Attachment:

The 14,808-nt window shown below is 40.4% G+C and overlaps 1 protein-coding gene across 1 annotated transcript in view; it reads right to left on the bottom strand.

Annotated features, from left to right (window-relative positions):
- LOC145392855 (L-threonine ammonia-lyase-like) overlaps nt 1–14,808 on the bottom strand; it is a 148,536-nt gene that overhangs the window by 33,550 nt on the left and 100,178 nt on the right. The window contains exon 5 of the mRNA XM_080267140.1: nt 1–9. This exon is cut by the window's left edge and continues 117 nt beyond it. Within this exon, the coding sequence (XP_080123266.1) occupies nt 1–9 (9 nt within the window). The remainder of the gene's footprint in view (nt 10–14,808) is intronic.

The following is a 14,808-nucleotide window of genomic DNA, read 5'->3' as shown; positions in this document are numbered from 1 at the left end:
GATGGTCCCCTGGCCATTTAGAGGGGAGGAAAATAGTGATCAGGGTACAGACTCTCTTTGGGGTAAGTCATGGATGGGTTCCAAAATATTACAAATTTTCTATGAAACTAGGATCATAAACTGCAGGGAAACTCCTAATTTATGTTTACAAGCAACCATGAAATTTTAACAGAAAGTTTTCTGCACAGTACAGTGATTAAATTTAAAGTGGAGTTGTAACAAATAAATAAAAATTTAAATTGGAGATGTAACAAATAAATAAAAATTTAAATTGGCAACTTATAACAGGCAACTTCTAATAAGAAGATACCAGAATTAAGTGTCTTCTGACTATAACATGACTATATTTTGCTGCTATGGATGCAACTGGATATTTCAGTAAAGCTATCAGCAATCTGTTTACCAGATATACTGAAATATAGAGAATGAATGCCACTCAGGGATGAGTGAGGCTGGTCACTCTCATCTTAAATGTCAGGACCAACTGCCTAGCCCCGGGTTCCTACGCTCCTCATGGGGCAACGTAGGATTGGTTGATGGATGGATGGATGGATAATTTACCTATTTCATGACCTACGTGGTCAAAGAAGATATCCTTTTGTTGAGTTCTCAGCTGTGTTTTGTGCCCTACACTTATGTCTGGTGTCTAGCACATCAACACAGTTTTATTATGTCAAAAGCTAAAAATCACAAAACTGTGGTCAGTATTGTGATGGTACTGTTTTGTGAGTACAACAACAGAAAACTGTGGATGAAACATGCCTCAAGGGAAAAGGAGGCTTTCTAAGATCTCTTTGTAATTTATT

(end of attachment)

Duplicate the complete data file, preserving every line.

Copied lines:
The 14,808-nt window shown below is 40.4% G+C and overlaps 1 protein-coding gene across 1 annotated transcript in view; it reads right to left on the bottom strand.

Annotated features, from left to right (window-relative positions):
- LOC145392855 (L-threonine ammonia-lyase-like) overlaps nt 1–14,808 on the bottom strand; it is a 148,536-nt gene that overhangs the window by 33,550 nt on the left and 100,178 nt on the right. The window contains exon 5 of the mRNA XM_080267140.1: nt 1–9. This exon is cut by the window's left edge and continues 117 nt beyond it. Within this exon, the coding sequence (XP_080123266.1) occupies nt 1–9 (9 nt within the window). The remainder of the gene's footprint in view (nt 10–14,808) is intronic.

The following is a 14,808-nucleotide window of genomic DNA, read 5'->3' as shown; positions in this document are numbered from 1 at the left end:
GATGGTCCCCTGGCCATTTAGAGGGGAGGAAAATAGTGATCAGGGTACAGACTCTCTTTGGGGTAAGTCATGGATGGGTTCCAAAATATTACAAATTTTCTATGAAACTAGGATCATAAACTGCAGGGAAACTCCTAATTTATGTTTACAAGCAACCATGAAATTTTAACAGAAAGTTTTCTGCACAGTACAGTGATTAAATTTAAAGTGGAGTTGTAACAAATAAATAAAAATTTAAATTGGAGATGTAACAAATAAATAAAAATTTAAATTGGCAACTTATAACAGGCAACTTCTAATAAGAAGATACCAGAATTAAGTGTCTTCTGACTATAACATGACTATATTTTGCTGCTATGGATGCAACTGGATATTTCAGTAAAGCTATCAGCAATCTGTTTACCAGATATACTGAAATATAGAGAATGAATGCCACTCAGGGATGAGTGAGGCTGGTCACTCTCATCTTAAATGTCAGGACCAACTGCCTAGCCCCGGGTTCCTACGCTCCTCATGGGGCAACGTAGGATTGGTTGATGGATGGATGGATGGATAATTTACCTATTTCATGACCTACGTGGTCAAAGAAGATATCCTTTTGTTGAGTTCTCAGCTGTGTTTTGTGCCCTACACTTATGTCTGGTGTCTAGCACATCAACACAGTTTTATTATGTCAAAAGCTAAAAATCACAAAACTGTGGTCAGTATTGTGATGGTACTGTTTTGTGAGTACAACAACAGAAAACTGTGGATGAAACATGCCTCAAGGGAAAAGGAGGCTTTCTAAGATCTCTTTGTAATTTATT